Submitted by Suanne Z. Thamm
Reporter – News Analyst
January 18, 2018 8:30 p.m.
The theme of yesterday’s Nassau County Board of County Commissioners meeting could have been taken from an old Danish Proverb: bad is never good until worse happens. After years of what Commissioner Steve Kelley (District 2) characterized as “kicking the can down the road” on tax and fee increases essential to supporting population growth and basic services, commissioners appeared to have come to the sobering realization that Nassau County needs to find ways of bringing in more revenue.
The discussion arose in the wake of County Fire Chief Brady Rigdon’s monthly status report on Fire/Rescue activities. He reported that last year his department responded to more than 10,000 calls, an increase of a thousand over the previous year. Medical calls continue to outstrip fire calls. Last month roughly 90 percent of calls were for medical help. In order to meet the needs of a growing population, an eighth fire station will soon open.
When queried on his priorities for the next budget year, Rigdon said that he would be seeking additional staffing and renewing a request for additional heart monitors. In discussion with County Manager Shanea Jones, it was established that each fire station needs six responders for each of three shifts, resulting in an annual operating cost of $2.5M per station per year. Rigdon said that while engines should be staffed by three personnel when responding to fires, current staff limitations have that number at two.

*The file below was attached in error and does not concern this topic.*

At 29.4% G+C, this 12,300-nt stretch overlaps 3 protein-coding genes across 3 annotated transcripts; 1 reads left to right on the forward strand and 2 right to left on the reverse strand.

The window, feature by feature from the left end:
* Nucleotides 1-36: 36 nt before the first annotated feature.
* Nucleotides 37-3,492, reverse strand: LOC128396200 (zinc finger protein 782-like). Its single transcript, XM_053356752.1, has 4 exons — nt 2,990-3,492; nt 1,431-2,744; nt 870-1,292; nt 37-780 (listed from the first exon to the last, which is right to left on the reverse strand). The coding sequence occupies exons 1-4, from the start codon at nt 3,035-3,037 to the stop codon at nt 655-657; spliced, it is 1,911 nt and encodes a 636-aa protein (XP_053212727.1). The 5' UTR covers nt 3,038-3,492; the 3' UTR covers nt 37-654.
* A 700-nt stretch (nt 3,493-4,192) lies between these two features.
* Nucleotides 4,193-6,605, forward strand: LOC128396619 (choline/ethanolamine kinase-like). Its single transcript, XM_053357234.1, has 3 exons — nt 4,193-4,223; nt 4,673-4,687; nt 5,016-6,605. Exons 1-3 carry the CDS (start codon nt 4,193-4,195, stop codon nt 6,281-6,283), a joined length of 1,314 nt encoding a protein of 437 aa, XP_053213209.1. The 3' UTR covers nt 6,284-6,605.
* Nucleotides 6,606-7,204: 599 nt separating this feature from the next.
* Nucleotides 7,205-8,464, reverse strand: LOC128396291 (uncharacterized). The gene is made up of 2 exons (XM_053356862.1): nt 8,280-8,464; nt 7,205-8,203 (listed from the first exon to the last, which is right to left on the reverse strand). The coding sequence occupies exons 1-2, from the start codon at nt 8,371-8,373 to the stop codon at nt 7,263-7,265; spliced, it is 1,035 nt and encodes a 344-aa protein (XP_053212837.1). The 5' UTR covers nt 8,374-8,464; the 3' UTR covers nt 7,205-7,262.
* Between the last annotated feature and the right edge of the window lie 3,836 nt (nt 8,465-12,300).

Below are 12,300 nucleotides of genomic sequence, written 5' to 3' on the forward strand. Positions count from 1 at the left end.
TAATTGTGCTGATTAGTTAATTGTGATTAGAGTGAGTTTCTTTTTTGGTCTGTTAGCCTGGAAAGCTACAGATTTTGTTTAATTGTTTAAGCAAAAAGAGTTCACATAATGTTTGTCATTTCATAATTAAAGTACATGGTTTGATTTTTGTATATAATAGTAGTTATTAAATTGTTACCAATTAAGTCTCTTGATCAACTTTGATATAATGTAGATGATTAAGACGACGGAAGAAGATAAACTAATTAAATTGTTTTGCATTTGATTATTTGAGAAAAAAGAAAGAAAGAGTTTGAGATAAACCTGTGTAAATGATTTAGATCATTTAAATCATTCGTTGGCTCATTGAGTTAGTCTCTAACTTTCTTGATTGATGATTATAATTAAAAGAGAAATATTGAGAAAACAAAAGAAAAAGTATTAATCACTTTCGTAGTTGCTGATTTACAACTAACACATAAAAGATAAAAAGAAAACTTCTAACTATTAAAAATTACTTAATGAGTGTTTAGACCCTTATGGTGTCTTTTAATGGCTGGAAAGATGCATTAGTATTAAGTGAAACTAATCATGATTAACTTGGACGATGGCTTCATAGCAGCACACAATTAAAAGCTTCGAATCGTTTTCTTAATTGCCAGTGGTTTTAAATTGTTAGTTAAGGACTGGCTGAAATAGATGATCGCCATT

The number and location of fire stations is dictated by population location and requirements established by the Insurance Service Organization (ISO). This is the organization tasked with determining the rating class for a department, and this in turn is used to determine the insurance premiums charged by insurance companies.
Further discussion identified needs for additional fire/rescue resources in terms of personnel and facilities. Commission Chairman Pat Edwards (District 3) told fellow commissioners that the county needs to look at developing a five-year plan, review impact fees, ad valorem taxes and sales tax. “Somehow we need to bring [a discussion of] funding to the table,” he said. Commissioner Danny Leeper (District 1) agreed, adding that county staff has been asked to do more with less over recent years. While staff devotes time to finding ways to save money and streamline operations, it appears that the county may have hit a wall.
After listening to staff report that the county has only received $52,000 of the $4,913,000 requested from FEMA to deal with Hurricane Matthew damage, Edwards said, “We can’t afford a severe thunderstorm with the money we currently have at hand.” OMB Director/Assistant County Manager Justin Stankiewicz told commissioners that it could take 3-4 years for FEMA reimbursements to come through and that the paperwork for Hurricane Irma damage has not even been filed yet. In response to questions Stankiewicz said that the FEMA funding, which could pay up to 75 percent of approved storm claims, is not closed out until post-funding audits are completed, sometimes 10-12 years after the storm event.